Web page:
Starring: Raymond Ochoa, Jeffrey Wright, Frances McDormand
Director: Peter Sohn
Running Time: 100 mins
The Good Dinosaur is an American film about a young dinosaur, Arlo, who, after being whisked away from his home, embarks on an epic journey of self-discovery along with a new friend, a young human boy named Spot.
This is a cute film, and one that will definitely be entertaining to its target audience, which is kids between the ages of 3 and 8. However, for anyone over that age (and yes, most 9 year olds will probably even think this is a bit stupid), it’s a excessively simplified affair, with an extremely plain story, a lack of great humour or strong emotion, or anything that would mark this as a film by Pixar, the studio that has made so many iconic animated films that absolutely anyone can enjoy.
Before we get into why this film is a bit of a disappointment, however, I have to say that it is, and is meant to be, a movie for young kids. This isn’t like the emotionally deep and compelling classics like Finding Nemo, Up and Inside Out, it’s just a textbook adventure story, with a nice, fun character at the centre, so it will entertain the kids.
However, that’s all that you can really say to defend this film, because it really is nowhere near that high standards that we know Pixar are capable of, and that’s why it can’t hide behind the defence of being ‘just a kids’ movie’.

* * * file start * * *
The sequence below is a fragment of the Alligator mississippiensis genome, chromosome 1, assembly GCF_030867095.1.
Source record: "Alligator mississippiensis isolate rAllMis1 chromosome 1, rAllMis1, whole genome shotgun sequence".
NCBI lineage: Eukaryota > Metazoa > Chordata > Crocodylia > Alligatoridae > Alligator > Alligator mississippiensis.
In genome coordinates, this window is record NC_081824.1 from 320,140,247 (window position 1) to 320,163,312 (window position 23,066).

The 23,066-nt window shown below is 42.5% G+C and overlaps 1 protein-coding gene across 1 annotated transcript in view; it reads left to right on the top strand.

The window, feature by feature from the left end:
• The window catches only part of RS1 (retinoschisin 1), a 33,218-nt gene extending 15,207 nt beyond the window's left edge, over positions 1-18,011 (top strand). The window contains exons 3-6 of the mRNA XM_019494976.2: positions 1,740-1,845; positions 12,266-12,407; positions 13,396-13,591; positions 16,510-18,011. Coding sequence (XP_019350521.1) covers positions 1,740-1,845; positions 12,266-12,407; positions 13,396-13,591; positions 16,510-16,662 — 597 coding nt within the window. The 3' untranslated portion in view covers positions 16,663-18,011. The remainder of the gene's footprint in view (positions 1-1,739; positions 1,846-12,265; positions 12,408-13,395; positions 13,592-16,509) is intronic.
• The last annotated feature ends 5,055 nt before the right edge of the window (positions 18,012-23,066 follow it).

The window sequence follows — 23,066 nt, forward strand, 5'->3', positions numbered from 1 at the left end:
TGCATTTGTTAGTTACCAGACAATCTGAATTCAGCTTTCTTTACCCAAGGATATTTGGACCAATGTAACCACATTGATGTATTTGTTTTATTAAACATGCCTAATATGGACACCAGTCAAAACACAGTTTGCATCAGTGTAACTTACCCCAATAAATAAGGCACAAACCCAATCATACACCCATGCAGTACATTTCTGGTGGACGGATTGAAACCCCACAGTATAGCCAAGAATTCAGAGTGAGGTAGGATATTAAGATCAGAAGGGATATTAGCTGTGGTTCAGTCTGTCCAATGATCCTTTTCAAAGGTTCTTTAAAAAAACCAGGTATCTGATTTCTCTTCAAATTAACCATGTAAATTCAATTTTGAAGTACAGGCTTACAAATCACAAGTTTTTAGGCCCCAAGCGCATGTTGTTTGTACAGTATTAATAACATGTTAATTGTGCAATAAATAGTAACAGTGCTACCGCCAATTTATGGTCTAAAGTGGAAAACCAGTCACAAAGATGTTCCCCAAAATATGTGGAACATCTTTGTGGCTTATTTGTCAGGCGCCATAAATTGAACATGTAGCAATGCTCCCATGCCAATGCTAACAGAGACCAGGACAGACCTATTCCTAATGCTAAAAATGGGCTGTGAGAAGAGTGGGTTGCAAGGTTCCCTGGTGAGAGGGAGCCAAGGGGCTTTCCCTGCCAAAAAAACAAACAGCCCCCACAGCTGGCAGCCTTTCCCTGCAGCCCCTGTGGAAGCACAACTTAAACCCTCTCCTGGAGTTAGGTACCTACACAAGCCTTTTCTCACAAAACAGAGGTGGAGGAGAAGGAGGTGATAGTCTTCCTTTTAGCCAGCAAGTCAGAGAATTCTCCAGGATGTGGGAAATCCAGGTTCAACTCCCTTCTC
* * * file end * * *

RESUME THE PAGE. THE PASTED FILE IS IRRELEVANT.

The main issue, by a country mile, is how simple the story is. There is no real sense of genuine peril for our heroes as they travel far across the land, and nor is there any interesting insight into this world where dinosaurs still roam, after they weren’t made extinct by the asteroid.
Instead, the film takes the premise in a very dull direction, and personifies the dinosaurs way too much, making it no different to any movie about humans. Although Pixar have done that with other animals in films such as Finding Nemo, they at least provided a different take on the world through the eyes of those animals, which provided for some good comedy and a bit more interest, whereas the world of these dinosaurs is nothing different.
Also, the film lacks an emotional power to it that could have saved it from being so dull. Again, it’s targeted more at younger kids, but it still clearly tries hard to tug at your heartstrings, but I felt so completely removed from any sense of emotion in the film, making it even more dull to watch. And when you then couple that with the fact that this isn’t really that funny (not even the kids were laughing out loud at some of the jokes), this becomes a much more disappointing film to watch.
Finally, let’s talk about the animation. Normally with Pixar, it’s a foregone conclusion, but this time round, it’s not. The scenic backgrounds are all absolutely gorgeous, and look as close to real life as you can get with animation, but the design of the dinosaurs as these more cartoonish things makes them stick out like a sore thumb, and it’s just another detail that removes you further from getting into the story.
Overall, The Good Dinosaur is a film that young kids will find enjoyment in, but its lack of emotion and an interesting story make this so much more generic than what we know Pixar can do, and that’s why it gets a 6.4 from me.